NPR Music

Meg Myers put out one of 2018's most intense and cathartic albums. Take Me to the Disco raged and threw sonic punches at anyone who'd ever attempted to use or abuse her, from former record executives to past lovers. Dressed in a sparkling blue leotard, Myers re-creates that fire and ferocity behind the Tiny Desk, replacing her album's roaring electric guitars and electronics with a pulsing string quartet, piano and brushed drums.

Just when it seems the shadow of The Beatles can't get any longer and everything in rock has been done before, along come Sean Lennon and Les Claypool, asking the musical question: What if, instead of ducking The Beatles, you embraced the band's tricks — the galumphing marches, the sun-dazed harmonies — and then made them a little weird?

Panic attacks are no joke. Rick Maguire, lead songwriter for Pile, learned this recently. While preparing to move and getting ready to write Pile's new record, Green and Gray, Maguire tried to go to bed one night and instead found himself "in the pitch black, in a way looking at myself and my position to the rest of the world, physically, psychologically and spiritually, and feeling this overwhelming anxiety," he tells NPR Music. He was, in other words, having a panic attack.

Every month, NPR member stations in our public radio network let us know what's been on repeat in their worlds to meet your music discovery and streaming needs.

You can expect an epic piano anthem from Florence + The Machine, Kehlani's sassy new dance-floor bop and an acoustic drive-by ballad by Oshima Brothers in this month's playlist. Below are some newfound favorites, all written from the voices of public radio stations across the country.

Son of a Dublin blues drummer and a visual artist, Andrew Hozier-Byrne was launched into international stardom in his early 20s with the 2013 hit "Take Me To Church." What followed was a self-titled debut album, sold out world tours, a Grammy nomination and an ever-growing fan base.

On his latest album, Gold In a Brass Age, David Gray's voice still sounds as glorious, distinct and beautiful as it did when he broke through the mainstream with 1998's White Ladder. But the sounds surrounding Gray's voice, both natural and digital, have grown like ivy winding over bricks, adding depth and color to his songs in new ways.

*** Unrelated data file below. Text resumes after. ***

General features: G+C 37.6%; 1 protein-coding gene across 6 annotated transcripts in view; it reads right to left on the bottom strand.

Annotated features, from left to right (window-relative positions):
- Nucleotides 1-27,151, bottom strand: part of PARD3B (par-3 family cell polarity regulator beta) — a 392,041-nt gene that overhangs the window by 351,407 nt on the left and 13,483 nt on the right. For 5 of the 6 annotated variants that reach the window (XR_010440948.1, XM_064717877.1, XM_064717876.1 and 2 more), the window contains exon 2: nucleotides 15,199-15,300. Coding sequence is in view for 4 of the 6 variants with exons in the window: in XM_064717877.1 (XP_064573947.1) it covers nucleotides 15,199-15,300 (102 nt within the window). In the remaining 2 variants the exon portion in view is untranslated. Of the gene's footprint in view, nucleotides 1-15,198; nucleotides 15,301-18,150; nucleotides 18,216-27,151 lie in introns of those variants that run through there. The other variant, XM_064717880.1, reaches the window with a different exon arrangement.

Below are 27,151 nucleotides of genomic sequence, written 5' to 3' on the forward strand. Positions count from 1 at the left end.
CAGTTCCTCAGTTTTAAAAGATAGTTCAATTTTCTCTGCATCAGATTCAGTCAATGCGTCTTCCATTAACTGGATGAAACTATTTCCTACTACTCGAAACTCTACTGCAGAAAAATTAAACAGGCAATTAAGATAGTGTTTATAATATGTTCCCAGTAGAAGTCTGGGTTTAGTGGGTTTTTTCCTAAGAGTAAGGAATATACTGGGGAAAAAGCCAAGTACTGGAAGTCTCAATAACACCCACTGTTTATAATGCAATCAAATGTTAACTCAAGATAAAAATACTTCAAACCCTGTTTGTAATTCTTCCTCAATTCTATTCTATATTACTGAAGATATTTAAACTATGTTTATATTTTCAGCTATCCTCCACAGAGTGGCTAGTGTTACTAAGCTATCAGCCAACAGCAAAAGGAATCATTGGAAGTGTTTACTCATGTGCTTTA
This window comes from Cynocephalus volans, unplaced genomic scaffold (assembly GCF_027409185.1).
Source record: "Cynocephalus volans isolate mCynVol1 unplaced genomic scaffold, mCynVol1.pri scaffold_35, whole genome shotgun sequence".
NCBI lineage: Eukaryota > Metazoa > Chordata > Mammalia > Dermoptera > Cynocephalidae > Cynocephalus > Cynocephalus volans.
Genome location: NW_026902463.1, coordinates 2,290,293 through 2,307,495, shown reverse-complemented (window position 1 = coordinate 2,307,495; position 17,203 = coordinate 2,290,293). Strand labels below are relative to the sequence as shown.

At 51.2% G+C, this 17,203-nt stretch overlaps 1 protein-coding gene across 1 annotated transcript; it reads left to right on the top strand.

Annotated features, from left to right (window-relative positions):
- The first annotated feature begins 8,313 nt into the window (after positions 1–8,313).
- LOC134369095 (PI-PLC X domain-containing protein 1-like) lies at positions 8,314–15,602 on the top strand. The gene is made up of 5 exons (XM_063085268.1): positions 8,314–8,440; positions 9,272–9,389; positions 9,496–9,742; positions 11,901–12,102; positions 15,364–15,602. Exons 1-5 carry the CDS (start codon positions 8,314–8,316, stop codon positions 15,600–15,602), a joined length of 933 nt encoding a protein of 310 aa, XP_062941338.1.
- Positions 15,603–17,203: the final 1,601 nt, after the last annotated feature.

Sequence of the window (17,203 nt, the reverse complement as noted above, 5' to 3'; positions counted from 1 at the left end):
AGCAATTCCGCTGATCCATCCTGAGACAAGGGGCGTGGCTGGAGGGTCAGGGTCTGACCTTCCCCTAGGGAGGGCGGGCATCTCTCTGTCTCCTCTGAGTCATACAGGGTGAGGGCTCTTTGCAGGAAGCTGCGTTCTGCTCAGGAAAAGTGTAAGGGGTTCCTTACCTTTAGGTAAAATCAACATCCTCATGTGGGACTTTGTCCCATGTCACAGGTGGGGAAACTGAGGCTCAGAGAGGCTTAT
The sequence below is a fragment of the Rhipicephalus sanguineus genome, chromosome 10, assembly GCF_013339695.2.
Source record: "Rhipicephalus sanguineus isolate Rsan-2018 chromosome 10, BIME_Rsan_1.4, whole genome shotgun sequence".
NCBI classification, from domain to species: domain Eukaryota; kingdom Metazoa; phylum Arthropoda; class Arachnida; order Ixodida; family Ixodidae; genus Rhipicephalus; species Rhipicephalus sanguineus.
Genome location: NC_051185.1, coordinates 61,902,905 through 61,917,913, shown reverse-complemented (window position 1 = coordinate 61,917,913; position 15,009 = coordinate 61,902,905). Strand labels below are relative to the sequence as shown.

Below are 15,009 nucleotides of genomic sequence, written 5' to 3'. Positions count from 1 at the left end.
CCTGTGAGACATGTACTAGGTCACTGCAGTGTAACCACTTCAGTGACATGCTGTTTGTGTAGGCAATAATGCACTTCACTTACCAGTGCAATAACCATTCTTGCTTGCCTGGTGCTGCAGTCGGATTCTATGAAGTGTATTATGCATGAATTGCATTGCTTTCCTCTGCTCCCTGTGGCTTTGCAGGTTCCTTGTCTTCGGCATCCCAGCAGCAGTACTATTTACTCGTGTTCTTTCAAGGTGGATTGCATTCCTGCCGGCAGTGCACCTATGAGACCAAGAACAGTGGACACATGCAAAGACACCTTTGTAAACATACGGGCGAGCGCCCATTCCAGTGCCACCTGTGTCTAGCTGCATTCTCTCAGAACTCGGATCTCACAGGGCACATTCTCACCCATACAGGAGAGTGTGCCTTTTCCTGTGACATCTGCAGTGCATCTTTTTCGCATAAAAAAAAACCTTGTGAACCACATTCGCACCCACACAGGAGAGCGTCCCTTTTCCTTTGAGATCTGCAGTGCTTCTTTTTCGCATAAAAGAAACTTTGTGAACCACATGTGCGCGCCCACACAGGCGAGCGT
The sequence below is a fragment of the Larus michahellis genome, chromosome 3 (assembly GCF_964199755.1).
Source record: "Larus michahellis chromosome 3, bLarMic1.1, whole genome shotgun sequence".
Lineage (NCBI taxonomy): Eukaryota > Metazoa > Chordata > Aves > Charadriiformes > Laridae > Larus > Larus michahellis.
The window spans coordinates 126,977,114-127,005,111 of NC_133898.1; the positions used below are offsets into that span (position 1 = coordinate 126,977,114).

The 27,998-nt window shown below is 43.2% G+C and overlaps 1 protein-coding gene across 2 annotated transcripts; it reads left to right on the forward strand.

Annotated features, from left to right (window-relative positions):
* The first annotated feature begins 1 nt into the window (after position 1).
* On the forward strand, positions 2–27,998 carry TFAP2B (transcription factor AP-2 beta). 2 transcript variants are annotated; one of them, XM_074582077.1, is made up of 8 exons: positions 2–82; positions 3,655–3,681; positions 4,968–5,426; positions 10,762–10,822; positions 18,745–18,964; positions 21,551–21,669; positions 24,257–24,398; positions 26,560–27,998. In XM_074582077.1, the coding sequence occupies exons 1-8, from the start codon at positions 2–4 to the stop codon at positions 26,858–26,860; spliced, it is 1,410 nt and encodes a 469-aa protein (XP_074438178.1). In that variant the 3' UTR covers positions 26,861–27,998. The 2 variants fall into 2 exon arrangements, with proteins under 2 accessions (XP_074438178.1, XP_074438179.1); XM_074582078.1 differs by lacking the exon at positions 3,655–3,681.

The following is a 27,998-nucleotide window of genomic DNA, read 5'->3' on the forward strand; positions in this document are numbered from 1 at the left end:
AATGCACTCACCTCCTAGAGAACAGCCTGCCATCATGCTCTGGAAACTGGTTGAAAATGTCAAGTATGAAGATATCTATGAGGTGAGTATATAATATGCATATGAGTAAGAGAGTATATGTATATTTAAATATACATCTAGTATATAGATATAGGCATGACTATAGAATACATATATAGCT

Susan Tedeschi and Derek Trucks juggle the chaotic life of raising a family while also fronting the Grammy Award-winning Tedeschi Trucks Band. The band's latest album, Signs, released on Feb. 15, explores that balancing act while also transforming grief and confusion into art.

Our sprint through this week's best new albums includes Grey Area from the UK rapper Little Simz, Weezer's self-titled "Black Album," the foot-stompers of Hozier, country crooner Dee White and more. Host Robin Hilton is joined by NPR Music's Stephen Thompson, Sidney Madden and Jewly Hight as they share their picks for the best albums out on March 1.

Featured Albums:

  • Little Simz: Grey Area
    Featured Song: "Offence"
  • Hand Habits: Placeholder
    Featured Song: "Can't Calm Down"

Calan On Mountain Stage

Feb 28, 2019

Capturing the vibrant spirit of traditional Celtic folk music, the young Welsh quintet Calan is already a staple on the festival circuit across the pond. Calan remains the only Welsh band to have won the "International Folk Band Award" at the Inter Celtic Festival and was named "Best Group" at Festival Interceltique de Lorient.

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In 2010-2011, the Manchester, England rock band WU LYF (World Unite!

Note: NPR's First Listen audio comes down after the album is released. However, you can still listen with the Spotify and Apple Music playlists at the bottom of the page.

Note: NPR's First Listen audio comes down after the album is released. However, you can still listen with the Spotify and Apple Music playlists at the bottom of the page.

Note: NPR's First Listen audio comes down after the album is released. However, you can still listen with the Spotify and Apple Music playlists at the bottom of the page.

Cattle raids, battles, betrayals and family loyalties are all commemorated in the ballads of the borderlands between Scotland and England, sometimes referred to as "the debatable lands."

Copyright 2019 NPR. To see more, visit https://www.npr.org.

A small moment of anger pushed Grammy-winning artist Gary Clark Jr. to create the unapologetic, seething song "This Land."